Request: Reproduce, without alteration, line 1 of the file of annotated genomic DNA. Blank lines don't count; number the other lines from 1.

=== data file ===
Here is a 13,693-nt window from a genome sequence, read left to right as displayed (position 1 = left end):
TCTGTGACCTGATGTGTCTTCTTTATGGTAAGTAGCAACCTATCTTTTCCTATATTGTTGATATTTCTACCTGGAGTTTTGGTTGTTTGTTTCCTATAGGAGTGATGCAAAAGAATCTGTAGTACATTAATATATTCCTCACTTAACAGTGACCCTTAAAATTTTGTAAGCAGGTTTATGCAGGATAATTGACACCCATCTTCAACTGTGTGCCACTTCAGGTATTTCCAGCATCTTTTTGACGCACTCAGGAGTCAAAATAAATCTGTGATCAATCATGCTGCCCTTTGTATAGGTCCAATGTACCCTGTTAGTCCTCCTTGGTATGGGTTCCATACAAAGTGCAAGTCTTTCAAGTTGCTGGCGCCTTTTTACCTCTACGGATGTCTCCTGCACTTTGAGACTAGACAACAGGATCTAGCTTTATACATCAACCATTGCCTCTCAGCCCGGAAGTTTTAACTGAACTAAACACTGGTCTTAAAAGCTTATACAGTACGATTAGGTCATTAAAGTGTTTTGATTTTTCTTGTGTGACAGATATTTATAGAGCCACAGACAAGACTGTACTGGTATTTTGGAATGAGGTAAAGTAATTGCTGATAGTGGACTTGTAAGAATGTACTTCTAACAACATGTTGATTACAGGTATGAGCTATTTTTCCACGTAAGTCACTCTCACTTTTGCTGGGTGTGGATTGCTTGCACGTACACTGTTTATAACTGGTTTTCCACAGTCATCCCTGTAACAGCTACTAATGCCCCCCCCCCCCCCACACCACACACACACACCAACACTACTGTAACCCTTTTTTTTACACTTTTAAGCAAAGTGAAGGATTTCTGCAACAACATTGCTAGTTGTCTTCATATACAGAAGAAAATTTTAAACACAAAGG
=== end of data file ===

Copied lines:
Here is a 13,693-nt window from a genome sequence, read left to right as displayed (position 1 = left end):